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Delegate Steve Arditto: “one thing”

Worksite: StaffLink, Tasmanian Health Organisation South

One thing Steve’s learnt in his Delegate role:

“One thing I’ve learnt is that it’s not enough to be a union member these days, you have to be an activist.”

Currently his Delegate role involves:

“As a Delegate I’m spending a lot of time talking to Members in my work area and they’re approaching me because they’re very concerned about the budget cuts as well as the re-organisation into one Tasmanian Health Service – they’re fearful for their jobs. There’s little or no information coming out from our management. People are scared and concerned.”

“Essential services are under attack from the State and Federal Governments. We’re being painted as a drain on the budget and there’s no real discussion about the services that we deliver to the public. Also, what happens to these services and the public when they’re not funded, jobs are cut and functions are stretched? That’s everything from Child Protection to Prisons and consumer safety.

“You’ve got a number of the big media outlets recommending this message and they’re pretty much on a privatisation drive; basically stop doing the services that can’t make money, like social welfare, health and education, and sell off the profitable services which means you’ve got even less revenue coming in to support those essential services.
To counter that message, it’s not just enough to be a union member, you need to go to union rallies, you need to write letters to the editor and local politicians. You might think as one person you can’t make a difference but, just like rallies, if there are a lot of people there then those views are noticed.

“Recently we saw the backflip on the Medicare Co-payment, it was the pressure from unions, medical associations and public service groups that have helped achieve this. So that’s a great example of being an activist.”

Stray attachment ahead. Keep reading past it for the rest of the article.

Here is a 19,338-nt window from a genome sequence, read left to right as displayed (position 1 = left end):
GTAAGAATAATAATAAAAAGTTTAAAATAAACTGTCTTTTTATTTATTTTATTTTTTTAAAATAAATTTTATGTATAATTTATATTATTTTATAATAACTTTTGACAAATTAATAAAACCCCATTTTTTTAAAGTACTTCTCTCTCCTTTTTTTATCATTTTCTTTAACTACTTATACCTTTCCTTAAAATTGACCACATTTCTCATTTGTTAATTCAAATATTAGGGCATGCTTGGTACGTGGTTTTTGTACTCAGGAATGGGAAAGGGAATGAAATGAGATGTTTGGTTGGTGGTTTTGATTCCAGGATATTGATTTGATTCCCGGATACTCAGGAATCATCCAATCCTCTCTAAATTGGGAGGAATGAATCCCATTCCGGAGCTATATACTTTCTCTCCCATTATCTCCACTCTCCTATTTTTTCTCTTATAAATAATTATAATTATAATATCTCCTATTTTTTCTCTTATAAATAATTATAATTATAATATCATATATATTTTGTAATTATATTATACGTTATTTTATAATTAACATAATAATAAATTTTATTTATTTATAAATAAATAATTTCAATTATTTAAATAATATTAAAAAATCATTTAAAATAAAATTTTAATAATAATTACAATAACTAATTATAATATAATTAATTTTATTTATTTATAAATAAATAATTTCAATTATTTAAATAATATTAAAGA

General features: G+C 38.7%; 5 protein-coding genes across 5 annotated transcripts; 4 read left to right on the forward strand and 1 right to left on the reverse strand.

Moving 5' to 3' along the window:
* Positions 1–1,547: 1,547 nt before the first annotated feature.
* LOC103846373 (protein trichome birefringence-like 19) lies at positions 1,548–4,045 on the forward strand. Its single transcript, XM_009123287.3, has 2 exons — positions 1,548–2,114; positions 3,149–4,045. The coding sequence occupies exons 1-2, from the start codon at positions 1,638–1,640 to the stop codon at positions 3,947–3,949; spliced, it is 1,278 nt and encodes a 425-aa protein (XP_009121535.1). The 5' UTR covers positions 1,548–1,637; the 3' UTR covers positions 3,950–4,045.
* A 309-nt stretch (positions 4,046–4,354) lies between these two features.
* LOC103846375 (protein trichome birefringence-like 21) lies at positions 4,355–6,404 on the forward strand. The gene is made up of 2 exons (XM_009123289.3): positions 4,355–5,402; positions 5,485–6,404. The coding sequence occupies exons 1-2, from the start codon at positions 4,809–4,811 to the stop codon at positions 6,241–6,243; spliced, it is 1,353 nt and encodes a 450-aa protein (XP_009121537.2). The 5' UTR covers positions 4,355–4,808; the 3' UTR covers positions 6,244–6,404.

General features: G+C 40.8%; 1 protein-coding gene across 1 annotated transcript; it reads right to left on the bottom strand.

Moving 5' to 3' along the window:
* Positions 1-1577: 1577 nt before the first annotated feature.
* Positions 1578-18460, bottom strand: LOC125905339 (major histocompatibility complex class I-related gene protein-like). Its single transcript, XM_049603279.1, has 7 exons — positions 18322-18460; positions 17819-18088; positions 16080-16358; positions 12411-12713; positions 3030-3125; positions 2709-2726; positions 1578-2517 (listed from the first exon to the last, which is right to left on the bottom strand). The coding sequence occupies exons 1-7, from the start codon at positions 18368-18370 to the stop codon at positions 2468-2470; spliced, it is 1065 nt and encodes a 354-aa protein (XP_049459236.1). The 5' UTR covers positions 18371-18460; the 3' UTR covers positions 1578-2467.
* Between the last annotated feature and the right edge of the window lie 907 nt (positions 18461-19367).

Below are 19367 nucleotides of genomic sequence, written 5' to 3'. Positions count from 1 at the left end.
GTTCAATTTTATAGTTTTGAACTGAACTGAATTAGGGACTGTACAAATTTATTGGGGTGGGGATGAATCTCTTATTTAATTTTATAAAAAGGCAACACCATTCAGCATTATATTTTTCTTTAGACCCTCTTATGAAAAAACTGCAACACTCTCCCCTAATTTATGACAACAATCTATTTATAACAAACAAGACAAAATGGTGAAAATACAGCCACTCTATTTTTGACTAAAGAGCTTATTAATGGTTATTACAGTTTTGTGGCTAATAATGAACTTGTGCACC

Another is social media. Steve is great at posting articles and news that helps refute the attack on public services. “The CPSU has got a very good website, and I certainly pass on the information. It’s a way of educating your family and friends. You know, you don’t want to harp on at the family barbecue too much. If you help share the alternate view, then people have a chance to think outside the immediate budget deficit and what happens if you strip all this money out of public services.  Not just for ourselves but for our kids or those who aren’t as well off.

“It’s promoting the message that public services are essential and this is what your taxes are collected for, it’s not to support mining companies, it’s not to support tax benefits to the wealthy. It’s about making sure that the neediest can access services to survive.”

Currently in his workplace:

“As a Delegate I’ve been participating in our joint executive union consultative council to put these concerns to the executive, along with HACSU and the ANMF, and to explain the cuts and the effect on services. One area that we’re looking at right now is redundancy payments, where there’s been no identified model of service delivery. So we’re concerned that they’re paying money to people to go now, and we’ll being paying more for them to come back in 12-18 months.

“In my own personal workspace as an Employment Services Officer for the Health Service, we’ve had staff cuts. A lot of time is taken up trying to get vacancies cleared from central government. It’s not that we’re necessarily recruiting more people than before; it just takes so much longer to get somebody on board.

“I’m sure my role will ramp up when we get more information about where these cuts are going to occur and the changes with the one health service.”

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